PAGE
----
The head of a Nelson-based commuter airline said part of the government's loan agreement with Air New Zealand meant regional New Zealand should expect an air service in future.
Some regions were becoming increasingly nervous about losing all air travel links post Covid-19, as regional airlines drop down the government's support list.
Robert Inglis of Originair said it was not yet clear how the landscape might look post-lockdown, but regions already served by the national carrier should at least expect that to continue.
"Part of the requirement of the government bailout of Air New Zealand, again, was that they had to maintain services to all the regions they'd been servicing," Inglis said.
Nelson was currently one of only five airports around the country the airline was still serving, after it suspended all other domestic and regional services in response to the Covid-19 lockdown.
It was operating only essential travel and air cargo, including a cargo charter service.
The government recently announced a $900 million loan to allow the airline to help New Zealanders stranded overseas return home, and to maintain essential flights and freight lines for goods like pharmaceuticals.
It also said the agreement safeguarded the domestic network.
The Nelson-Tasman Chamber of Commerce said air services in and out of the region were crucial to its economic survival.
Chief executive Alison Boswijk said the region was currently one of two halves, with some businesses doing well and others suffering as a result of the lockdown.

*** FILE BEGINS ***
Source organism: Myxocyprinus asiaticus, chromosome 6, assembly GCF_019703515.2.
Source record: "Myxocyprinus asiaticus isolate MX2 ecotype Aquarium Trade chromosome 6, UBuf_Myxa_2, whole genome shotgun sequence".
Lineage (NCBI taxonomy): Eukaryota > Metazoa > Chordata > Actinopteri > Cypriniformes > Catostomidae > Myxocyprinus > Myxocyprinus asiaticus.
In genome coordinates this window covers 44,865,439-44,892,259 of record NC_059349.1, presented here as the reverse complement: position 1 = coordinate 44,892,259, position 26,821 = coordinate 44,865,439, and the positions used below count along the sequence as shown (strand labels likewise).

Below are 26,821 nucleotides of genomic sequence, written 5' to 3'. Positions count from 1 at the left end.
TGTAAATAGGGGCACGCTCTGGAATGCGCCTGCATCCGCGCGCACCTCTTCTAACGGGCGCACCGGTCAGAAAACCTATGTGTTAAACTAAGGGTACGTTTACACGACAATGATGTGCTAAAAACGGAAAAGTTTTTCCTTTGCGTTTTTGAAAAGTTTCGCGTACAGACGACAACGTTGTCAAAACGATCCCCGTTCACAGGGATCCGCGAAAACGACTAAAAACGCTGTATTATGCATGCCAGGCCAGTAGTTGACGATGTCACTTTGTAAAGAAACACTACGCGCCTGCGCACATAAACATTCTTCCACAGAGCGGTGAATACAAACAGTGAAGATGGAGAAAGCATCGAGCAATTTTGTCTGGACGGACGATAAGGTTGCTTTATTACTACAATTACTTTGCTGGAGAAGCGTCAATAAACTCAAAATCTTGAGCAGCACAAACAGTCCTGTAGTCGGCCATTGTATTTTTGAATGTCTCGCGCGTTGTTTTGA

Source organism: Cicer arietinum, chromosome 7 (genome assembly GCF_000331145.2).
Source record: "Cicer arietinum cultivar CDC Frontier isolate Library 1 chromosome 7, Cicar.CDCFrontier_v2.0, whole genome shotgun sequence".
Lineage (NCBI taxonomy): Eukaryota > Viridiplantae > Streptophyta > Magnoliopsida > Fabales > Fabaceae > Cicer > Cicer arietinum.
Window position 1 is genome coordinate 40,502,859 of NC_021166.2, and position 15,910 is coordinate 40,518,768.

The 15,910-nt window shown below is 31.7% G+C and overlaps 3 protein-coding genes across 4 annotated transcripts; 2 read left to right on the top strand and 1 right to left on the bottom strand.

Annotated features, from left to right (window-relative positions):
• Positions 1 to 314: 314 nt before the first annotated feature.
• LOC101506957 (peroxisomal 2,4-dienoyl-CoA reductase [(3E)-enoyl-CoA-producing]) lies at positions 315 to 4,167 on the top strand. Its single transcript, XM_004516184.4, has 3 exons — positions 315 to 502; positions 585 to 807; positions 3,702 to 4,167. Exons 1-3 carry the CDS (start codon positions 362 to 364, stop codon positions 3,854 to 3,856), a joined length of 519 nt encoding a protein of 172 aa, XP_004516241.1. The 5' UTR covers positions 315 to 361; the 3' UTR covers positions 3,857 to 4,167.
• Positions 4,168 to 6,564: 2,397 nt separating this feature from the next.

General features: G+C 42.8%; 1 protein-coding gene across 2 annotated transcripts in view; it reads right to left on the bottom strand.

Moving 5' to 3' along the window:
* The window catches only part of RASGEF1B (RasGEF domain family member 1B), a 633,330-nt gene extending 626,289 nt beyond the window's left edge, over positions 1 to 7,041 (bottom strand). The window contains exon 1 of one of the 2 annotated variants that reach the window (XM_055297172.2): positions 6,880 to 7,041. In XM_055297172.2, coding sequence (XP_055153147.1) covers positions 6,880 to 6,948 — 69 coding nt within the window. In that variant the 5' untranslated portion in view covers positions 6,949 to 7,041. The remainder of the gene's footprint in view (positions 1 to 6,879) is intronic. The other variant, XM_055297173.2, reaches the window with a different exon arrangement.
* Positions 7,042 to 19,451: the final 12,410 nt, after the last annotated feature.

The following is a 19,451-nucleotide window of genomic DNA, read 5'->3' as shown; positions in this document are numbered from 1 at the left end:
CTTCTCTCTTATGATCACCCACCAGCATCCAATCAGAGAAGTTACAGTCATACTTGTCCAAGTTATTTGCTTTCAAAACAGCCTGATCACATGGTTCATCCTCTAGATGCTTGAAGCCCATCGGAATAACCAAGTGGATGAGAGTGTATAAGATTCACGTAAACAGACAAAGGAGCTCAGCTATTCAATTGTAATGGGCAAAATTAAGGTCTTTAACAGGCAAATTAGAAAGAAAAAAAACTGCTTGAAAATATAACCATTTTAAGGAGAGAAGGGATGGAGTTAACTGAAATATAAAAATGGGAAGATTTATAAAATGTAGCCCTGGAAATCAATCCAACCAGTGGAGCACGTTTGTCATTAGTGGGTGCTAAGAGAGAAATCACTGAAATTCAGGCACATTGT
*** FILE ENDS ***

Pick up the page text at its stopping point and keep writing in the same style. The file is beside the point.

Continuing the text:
She said Nelson-Tasman was perhaps more fortunate than some regions in that its diverse industries and businesses would shield it from the worst effects, but exporters and the travelling public relied heavily on air services, due to the region's relative isolation and lack of a rail service.
"We don't have immediate access to any other transport (options) to the North Island. We're a very connected region at the best of times and we want to maintain that connection at the worst of times.
"It's really important we can do that."
Inglis said Originair was a modest operation and was not carrying debt, and was therefore able to ride out the downturn. He did not have plans to expand beyond its current services, but the small airline's fleet was expanding.
Inglis said delivery of a new aircraft was scheduled for this week, but that had now been postponed because border closures meant it was unable to get here.
"We have no plans to operate a regional New Zealand network. We're just a very modest, Nelson-based operator and we'll continue as we can to provide another option for travellers from Nelson."
Inglis predicted it would be some time before the country saw the same level of regional transport demand as before Covid-19. He said factors included economic constraints, concerns about the virus and the lack of international traffic.
"You've got to play the long-game and we're looking out a year or two, and I'm sure that Nelson people will still want to travel and hopefully we'll be able to provide them with an alternative."